I try to get technical in simple words by describing the system Tempest which included a boxed seat for the transmission shaft measuring 2,20 m (87,25 in) in length and a few centimeters in diameter. Its "elastic" characteristics also absorbed engine vibrations, but the location of the automatic gearbox is unique. The torque converter donut was exposed behind the differential and could be seen rotating after receiving rotational thrust from the shaft. It is presumable that it was subject to impacts, however the small diameter of the transmission shaft had its reason. In fact, it essentially had to operate and overcome only the hydraulic resistance of the converter's semi-torque pump, not mechanically move the primary of a manual gearbox as in the Alfa Romeo transaxle scheme.

Then there was the gearbox operated by the valve body in line with the differential; these are the elements of effective effort and mechanical stress.

The movement of the engine reached the transmission which entered the "gearbox bell" via sliding shafts inserted into each other and independent of each other. Here the movement of the engine reached the converter pump directly which, after the hydraulic multiplication of torque, sent the oil back onto the turbine which activated the epicycles then connected to the differential.

That's a scheme transaxle, which rewarded the Tempest for road holding, bringing this 60s USA sedan closer to the popular European car concept. In fact, its relatively economical 4-cylinder in-line engine (only a V8 as an option) was actually admired by many Yankee customers who in those years could not count on European automotive offerings except for the small Beetle il Beetle, landed in New York in '49.

Military solutions

There is little and sometimes unreliable news from the industries but, as always, the best feedback comes from the users, the military. The importance of an efficient transmission system for a military vehicle is therefore not negligible as it can determine the stopping of the vehicle or its continuation, perhaps in war and during a hasty retreat.

The underbody of armored vehicles are protected, but it is not enough, in this case it is necessary to segment and remove the transmission shafts laterally to prevent them from becoming lethal in the event of a strong explosion, a concept followed on the VTLM2 Lynx.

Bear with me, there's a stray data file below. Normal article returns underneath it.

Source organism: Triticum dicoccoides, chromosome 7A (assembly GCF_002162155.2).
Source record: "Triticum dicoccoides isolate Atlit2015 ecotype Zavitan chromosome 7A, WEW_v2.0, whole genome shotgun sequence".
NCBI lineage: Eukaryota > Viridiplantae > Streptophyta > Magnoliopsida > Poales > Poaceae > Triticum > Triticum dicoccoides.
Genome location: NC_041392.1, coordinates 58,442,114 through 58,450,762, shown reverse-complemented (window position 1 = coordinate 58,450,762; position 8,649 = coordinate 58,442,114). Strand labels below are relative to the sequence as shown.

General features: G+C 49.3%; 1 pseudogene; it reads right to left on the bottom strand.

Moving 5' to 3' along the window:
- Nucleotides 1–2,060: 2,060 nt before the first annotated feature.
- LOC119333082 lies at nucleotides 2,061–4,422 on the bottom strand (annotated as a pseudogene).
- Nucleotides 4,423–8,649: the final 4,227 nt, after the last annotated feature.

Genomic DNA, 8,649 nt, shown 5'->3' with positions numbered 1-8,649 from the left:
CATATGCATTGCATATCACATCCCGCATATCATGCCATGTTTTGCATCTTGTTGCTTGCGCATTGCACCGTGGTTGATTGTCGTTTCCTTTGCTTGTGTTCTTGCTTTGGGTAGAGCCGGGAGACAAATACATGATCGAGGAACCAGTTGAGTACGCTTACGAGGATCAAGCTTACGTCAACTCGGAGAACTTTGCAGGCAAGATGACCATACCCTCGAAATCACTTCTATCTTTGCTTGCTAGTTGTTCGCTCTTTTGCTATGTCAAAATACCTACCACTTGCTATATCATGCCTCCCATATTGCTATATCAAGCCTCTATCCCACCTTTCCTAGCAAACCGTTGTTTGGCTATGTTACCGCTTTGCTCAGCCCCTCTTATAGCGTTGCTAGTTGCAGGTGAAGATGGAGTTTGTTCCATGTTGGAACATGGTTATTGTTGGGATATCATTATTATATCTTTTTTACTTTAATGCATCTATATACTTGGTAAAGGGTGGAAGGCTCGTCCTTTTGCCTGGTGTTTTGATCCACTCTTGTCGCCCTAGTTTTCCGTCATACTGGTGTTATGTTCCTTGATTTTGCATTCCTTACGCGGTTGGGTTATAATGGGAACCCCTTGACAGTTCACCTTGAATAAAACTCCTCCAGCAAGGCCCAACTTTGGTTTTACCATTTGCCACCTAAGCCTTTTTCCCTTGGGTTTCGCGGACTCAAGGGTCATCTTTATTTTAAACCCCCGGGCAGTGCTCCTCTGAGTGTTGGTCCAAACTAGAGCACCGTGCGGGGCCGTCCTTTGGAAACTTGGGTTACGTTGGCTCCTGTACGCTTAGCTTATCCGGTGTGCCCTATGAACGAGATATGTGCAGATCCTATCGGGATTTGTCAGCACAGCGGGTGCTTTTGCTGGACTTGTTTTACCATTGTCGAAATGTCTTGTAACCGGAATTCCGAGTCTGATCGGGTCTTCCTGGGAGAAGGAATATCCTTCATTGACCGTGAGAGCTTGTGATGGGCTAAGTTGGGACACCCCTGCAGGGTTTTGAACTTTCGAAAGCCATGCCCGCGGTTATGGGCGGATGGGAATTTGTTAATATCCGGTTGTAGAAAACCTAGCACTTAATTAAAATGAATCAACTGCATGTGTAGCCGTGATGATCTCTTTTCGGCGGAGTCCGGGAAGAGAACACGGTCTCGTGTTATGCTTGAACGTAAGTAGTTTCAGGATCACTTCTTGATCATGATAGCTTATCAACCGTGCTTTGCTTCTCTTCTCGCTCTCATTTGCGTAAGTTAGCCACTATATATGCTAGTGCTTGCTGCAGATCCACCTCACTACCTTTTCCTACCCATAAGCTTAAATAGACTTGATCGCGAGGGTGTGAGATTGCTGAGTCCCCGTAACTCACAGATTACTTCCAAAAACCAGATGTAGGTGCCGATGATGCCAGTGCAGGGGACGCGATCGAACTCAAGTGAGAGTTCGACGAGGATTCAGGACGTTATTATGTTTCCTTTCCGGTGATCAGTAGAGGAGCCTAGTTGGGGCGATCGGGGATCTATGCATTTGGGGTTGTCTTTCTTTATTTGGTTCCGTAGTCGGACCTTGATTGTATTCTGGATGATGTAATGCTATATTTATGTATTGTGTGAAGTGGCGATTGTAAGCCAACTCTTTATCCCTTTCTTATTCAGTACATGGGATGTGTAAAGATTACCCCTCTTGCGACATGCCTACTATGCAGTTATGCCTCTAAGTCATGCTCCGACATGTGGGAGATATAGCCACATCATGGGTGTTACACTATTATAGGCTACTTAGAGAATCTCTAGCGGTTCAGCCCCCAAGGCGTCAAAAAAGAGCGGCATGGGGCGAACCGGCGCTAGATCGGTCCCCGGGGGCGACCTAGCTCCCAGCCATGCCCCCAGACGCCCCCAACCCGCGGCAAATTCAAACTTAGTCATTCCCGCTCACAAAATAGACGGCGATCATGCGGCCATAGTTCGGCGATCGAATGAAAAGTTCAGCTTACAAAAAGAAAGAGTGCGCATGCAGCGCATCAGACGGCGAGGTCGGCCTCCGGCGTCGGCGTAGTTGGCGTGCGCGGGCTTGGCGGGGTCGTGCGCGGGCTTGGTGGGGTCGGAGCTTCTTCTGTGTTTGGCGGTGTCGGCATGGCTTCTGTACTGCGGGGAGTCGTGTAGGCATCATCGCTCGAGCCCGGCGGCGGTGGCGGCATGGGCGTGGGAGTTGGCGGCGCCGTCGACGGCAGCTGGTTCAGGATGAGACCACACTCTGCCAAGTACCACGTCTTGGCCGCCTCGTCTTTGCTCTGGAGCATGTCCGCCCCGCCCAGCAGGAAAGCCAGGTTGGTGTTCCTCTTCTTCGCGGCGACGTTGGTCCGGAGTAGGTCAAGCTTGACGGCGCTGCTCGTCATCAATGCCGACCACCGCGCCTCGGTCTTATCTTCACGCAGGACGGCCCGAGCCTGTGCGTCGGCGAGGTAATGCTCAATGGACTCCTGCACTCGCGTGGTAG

The shape of the transmission on armored vehicles with a hull is concentrated, above all for reasons of space, on the double shaft - one on each side - called H-shaft with transmissions that reach the individual 6 or 8 wheels.

In the Czech Republic, home of Tatra Trucks, the concept is different, and it is the famous and historic central longitudinal "tube" (T11 and T12 from 1923) that encloses and houses all the motion transmission components.

Bureaucracy and updates

In light of the technological development of the inventions we have seen, there is a point in which Italy is terribly behind despite the important efforts and economic interests (?) in the defense sector: implementation based on current needs; a condition which sees automotive inventions already overcome (and not due to a lack of international offers) when they reach final operation.

Perhaps it would be worth it, given that it concerns public money, to make use of a clause that establishes the interruption of onerous expenses when operating times are exceeded, there are doubts about the usefulness or, funds are required to update what is already clearly outdated, see the story of the chariots Ram.

Photo: Romain DC / web / Tatra